A Tantric sexuality experience

My wife and I attended our first Tantric Intimacy Retreat about two months ago for her birthday. It was nothing like I expected at all. It was more about communication than sex.  

What really stunned me is the depth of and really the ignorance of my assumptions about the truth I was hearing from her. We are both facilitators of “spiritual” events and consider ourselves to be great communicators. Neither of us is intimidated in any way by the other. We each speak our own truth in the freedom of wreck-less abandon.  

Yet, it is now clear that because of various things we had said to each other over the years, we had both “deduced” certain assumptions about each other that were simply not true. What we found out was that we did not really even know each other after having lived together over nine years.  

The gift of the retreat for me is communicating in the beauty of knowing she is not the same old person every day. She is a mystery adventure too deep to fathom. We cloud the clear blue sky of love with all kinds of assumptions calling it knowledge.  

If you are like me and you think you “know” your lover, you may not really be communicating. You may be assuming many things much to the innocent detriment of your relationship. I highly recommend the retreat. We are more madly in love than ever.

Thank you to Anthony Amrhein, who wrote this about the experience he and his wife Elise had. 

For information on the retreat they attended: www.intimacyretreats.com



Secular spirituality: Oh the choices!

There’s a wave crashing across the land — it’s been coming for a generation and now it’s splashing down all around us. It’s the advent of secular spirituality.

Secular spirituality is an open-source, open-path movement. There’s a commitment to the spiritual, but not to a particular religion.

This ethos is open-hearted in its embrace of multiple pathways to the Ultimate. A dark side, that I hope is lessening, is scorn for those who trod a traditional path.

It’s beautiful, you might

dance (like Rumi) 

love (like Jesus)

pray (like Muhammad)

allow (like Abraham-Hicks) 

still your thoughts (like Buddha)

be the change you wish to see in the world (like Gandhi)

serve (like Mother Teresa) 

frolic (like Osho) 

You might

go Tantric and find communion in sexual union

You might

go your own way (like Fleetwood Mac)

You might . . . do anything you wish to elevate yourself . . . it’s your call.



A meditator is never bored

A meditator is never bored.

Oh, you may get to the border of boredom . . . but it’s a terrain easily skirted. 

Actually, Boredom is a Kingdom . . . that doesn’t exist. Boredom is an imaginary place you go when you imagine life in this moment is not alive. 


Easy like pouring water over a sink

other morning I was set to pour water from one water bottle into
another, to consolidate two half-empty (half-full!) bottles into one. It
seemed risky, in the camper, poised as I was over my open luggage, not
to mention (though . . . I am) the upholstery, the table and the rug.

I moved the operation over to the sink. You can imagine how it went —
flawlessly! Driplessly. I poured it so well the stream never even
touched the inside of the neck of the bottle . . . 

Such is our power when we know we are safe.

Like how I operate — magnificently! with genius! — when I feel safe in life.

Isn’t that the ultimate marker of advanced spirituality? That we know we are safe, regardless of appearances.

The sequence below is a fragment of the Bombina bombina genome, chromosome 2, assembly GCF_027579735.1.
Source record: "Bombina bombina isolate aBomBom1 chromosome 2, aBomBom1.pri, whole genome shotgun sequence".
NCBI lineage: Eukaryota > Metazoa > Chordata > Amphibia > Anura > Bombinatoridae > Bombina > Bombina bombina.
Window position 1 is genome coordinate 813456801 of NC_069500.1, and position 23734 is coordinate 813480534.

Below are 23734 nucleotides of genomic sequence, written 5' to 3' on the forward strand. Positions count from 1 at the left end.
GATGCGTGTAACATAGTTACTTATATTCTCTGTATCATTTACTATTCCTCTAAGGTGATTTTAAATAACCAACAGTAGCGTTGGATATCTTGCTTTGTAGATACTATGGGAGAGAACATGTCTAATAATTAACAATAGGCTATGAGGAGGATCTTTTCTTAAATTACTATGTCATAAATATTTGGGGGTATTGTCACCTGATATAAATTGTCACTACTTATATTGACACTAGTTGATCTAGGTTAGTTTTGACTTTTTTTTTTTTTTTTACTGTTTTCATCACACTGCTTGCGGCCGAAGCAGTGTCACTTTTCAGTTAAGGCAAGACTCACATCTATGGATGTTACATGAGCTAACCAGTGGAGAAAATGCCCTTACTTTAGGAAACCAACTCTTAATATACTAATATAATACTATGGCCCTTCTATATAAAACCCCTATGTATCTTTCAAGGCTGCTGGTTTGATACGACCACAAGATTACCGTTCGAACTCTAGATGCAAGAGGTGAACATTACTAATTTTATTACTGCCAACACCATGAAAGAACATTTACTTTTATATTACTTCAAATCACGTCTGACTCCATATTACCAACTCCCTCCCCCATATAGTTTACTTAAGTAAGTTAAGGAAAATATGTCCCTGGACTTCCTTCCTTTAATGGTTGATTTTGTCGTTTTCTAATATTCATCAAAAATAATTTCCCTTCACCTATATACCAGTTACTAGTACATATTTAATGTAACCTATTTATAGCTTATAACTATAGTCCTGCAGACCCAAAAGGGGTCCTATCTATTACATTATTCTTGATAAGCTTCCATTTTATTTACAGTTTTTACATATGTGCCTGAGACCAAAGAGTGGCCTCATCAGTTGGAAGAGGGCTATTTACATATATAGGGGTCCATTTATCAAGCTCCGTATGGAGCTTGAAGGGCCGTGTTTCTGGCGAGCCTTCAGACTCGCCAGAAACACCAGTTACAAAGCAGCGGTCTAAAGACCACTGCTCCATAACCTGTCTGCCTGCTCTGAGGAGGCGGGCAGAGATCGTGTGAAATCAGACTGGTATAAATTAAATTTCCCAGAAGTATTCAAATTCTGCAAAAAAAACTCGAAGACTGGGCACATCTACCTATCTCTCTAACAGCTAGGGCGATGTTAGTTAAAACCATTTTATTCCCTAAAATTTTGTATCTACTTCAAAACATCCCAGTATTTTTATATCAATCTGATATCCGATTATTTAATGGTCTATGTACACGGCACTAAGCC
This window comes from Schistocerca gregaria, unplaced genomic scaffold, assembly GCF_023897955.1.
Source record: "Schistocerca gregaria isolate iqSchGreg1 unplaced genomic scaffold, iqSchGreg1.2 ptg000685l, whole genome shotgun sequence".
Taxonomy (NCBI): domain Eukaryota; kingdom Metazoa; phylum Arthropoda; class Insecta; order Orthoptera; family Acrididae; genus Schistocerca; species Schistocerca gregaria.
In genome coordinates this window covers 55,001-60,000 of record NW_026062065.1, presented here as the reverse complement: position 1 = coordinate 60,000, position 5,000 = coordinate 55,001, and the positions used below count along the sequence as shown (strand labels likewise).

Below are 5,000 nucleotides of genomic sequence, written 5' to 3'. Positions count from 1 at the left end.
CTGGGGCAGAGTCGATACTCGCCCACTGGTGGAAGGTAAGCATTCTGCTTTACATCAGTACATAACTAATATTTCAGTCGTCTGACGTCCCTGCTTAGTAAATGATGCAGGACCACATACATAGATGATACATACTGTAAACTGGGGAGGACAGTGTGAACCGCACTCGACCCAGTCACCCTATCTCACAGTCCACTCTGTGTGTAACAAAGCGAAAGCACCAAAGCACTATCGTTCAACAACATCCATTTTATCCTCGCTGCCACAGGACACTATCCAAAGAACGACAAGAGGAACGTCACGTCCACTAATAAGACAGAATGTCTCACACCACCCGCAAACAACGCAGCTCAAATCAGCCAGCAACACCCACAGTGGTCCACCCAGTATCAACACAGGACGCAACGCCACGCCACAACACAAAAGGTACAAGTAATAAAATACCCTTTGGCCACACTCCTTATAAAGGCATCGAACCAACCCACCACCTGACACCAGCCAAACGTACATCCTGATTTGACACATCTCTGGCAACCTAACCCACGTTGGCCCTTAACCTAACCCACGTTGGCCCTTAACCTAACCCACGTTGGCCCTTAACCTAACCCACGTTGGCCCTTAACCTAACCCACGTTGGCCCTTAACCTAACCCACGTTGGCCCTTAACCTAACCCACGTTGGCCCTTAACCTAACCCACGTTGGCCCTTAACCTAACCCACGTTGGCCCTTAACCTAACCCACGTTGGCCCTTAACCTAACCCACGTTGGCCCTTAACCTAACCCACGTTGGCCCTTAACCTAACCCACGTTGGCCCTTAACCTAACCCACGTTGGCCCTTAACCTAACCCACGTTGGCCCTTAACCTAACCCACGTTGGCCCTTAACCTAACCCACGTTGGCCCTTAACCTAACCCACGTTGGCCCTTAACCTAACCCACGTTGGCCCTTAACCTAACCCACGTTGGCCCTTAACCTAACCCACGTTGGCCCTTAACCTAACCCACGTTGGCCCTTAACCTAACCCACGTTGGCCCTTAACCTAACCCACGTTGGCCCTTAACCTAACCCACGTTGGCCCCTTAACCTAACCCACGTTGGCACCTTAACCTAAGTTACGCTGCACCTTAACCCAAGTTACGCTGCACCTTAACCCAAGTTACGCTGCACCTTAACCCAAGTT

Attention is love

The basis of all love is attention.

Attention is love.

The next time you are

  • watching the news
  • using your tongue unwisely
  • mulling over slights

ask yourself — Is this what I want to love?


The future is now . . . somewhere

When an individual has a vision it is not a vision of the future, it is a vision of what is already happening in the mind of Love Intelligence, waiting for the right condition to manifest.

The surface mind might call it the future, but be aware that your tomorrow is just more of Infinite Mind’s today. So that vision is already happening in some dimension . . .

~ Michael Bernard Beckwith


Three tenets for activating the power of your subconcious mind

If you are an insatiable explorer of human potential and are not yet a fan of Dr. Joseph Murphy, a leading metaphysical teacher from the 60s and 70s, get on with it. 

Find his work, you’ll thrill to the simplicity of the message. Page after page Murphy gets you in his grip through real-life stories from those who embodied the truths he espoused and went on to substantial change in their circumstances. 

Three tenets for activating the power of your subconscious mind from Joseph Murphy 

  • Repetition
  • Faith
  • Expectancy

Why repetition? It burns it in. It grooves the concept into your subconscious mind. Once the subconscious mind accepts a premise, it will unerringly lead you to its fulfillment.

What is faith? Relaxed understanding that all will be fulfilled in the highest and best manner. If I am not relaxed, I am not trusting. It is my trust, my faith, my certainty that activates the resources for the resolution of my desire.

Why expectancy? That is how you know your desire has burned in . . . and that you have faith it’s coming. It’s a demonstration that the first two principles have been met. Anticipation — expectation — is the surest way to power the change you seek. 



How Jason got his groove back

Have you ever witnessed a transformation occur before your blinking eyes? In someone you know well? Ann and I have been privy to this very thing with someone we work with on a daily basis. 

The change — pronounced — doesn’t come as a surprise, we always knew this individual had tremendous ability. Even so, when someone embarks on change, the results can be breathtaking . . . as if a skin has been molted and a new super-charged being has emerged.

Jason Fennell has worked with our gallery on and off for eight-ish years, in freelance and full-time capacities. Before launching into Jason as Superhero, let me tell you a quantum bit of information about him first . . .  

Freelance living in suburbia . . . on bicycle

It’s true. For years Jason managed to live in suburbia as a freelancer — in oh so many things, too numerous to list here, but I’ll trot some out because you’re curious: 

  • Computer office skills of almost legendary ability